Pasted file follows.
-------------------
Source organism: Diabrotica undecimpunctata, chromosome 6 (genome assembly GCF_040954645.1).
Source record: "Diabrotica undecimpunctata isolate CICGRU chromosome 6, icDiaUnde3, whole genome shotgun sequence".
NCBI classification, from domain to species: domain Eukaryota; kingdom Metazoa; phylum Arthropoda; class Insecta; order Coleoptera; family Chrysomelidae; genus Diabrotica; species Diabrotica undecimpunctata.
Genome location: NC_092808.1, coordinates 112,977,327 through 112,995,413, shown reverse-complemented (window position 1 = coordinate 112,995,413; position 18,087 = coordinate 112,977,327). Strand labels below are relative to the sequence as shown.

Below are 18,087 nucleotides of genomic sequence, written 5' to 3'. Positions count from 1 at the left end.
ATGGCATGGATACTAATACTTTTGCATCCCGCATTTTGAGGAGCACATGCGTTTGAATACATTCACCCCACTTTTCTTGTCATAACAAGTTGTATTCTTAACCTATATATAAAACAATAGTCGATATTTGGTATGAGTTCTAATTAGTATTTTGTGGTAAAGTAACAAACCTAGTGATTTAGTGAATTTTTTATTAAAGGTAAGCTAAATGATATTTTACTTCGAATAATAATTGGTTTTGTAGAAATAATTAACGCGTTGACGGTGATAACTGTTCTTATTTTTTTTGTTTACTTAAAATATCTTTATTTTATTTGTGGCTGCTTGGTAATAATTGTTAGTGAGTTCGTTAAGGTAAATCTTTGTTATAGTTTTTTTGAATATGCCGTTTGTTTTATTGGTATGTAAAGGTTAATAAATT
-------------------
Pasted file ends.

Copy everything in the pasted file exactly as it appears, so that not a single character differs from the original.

Source organism: Diabrotica undecimpunctata, chromosome 6 (genome assembly GCF_040954645.1).
Source record: "Diabrotica undecimpunctata isolate CICGRU chromosome 6, icDiaUnde3, whole genome shotgun sequence".
NCBI classification, from domain to species: domain Eukaryota; kingdom Metazoa; phylum Arthropoda; class Insecta; order Coleoptera; family Chrysomelidae; genus Diabrotica; species Diabrotica undecimpunctata.
Genome location: NC_092808.1, coordinates 112,977,327 through 112,995,413, shown reverse-complemented (window position 1 = coordinate 112,995,413; position 18,087 = coordinate 112,977,327). Strand labels below are relative to the sequence as shown.

Below are 18,087 nucleotides of genomic sequence, written 5' to 3'. Positions count from 1 at the left end.
ATGGCATGGATACTAATACTTTTGCATCCCGCATTTTGAGGAGCACATGCGTTTGAATACATTCACCCCACTTTTCTTGTCATAACAAGTTGTATTCTTAACCTATATATAAAACAATAGTCGATATTTGGTATGAGTTCTAATTAGTATTTTGTGGTAAAGTAACAAACCTAGTGATTTAGTGAATTTTTTATTAAAGGTAAGCTAAATGATATTTTACTTCGAATAATAATTGGTTTTGTAGAAATAATTAACGCGTTGACGGTGATAACTGTTCTTATTTTTTTTGTTTACTTAAAATATCTTTATTTTATTTGTGGCTGCTTGGTAATAATTGTTAGTGAGTTCGTTAAGGTAAATCTTTGTTATAGTTTTTTTGAATATGCCGTTTGTTTTATTGGTATGTAAAGGTTAATAAATT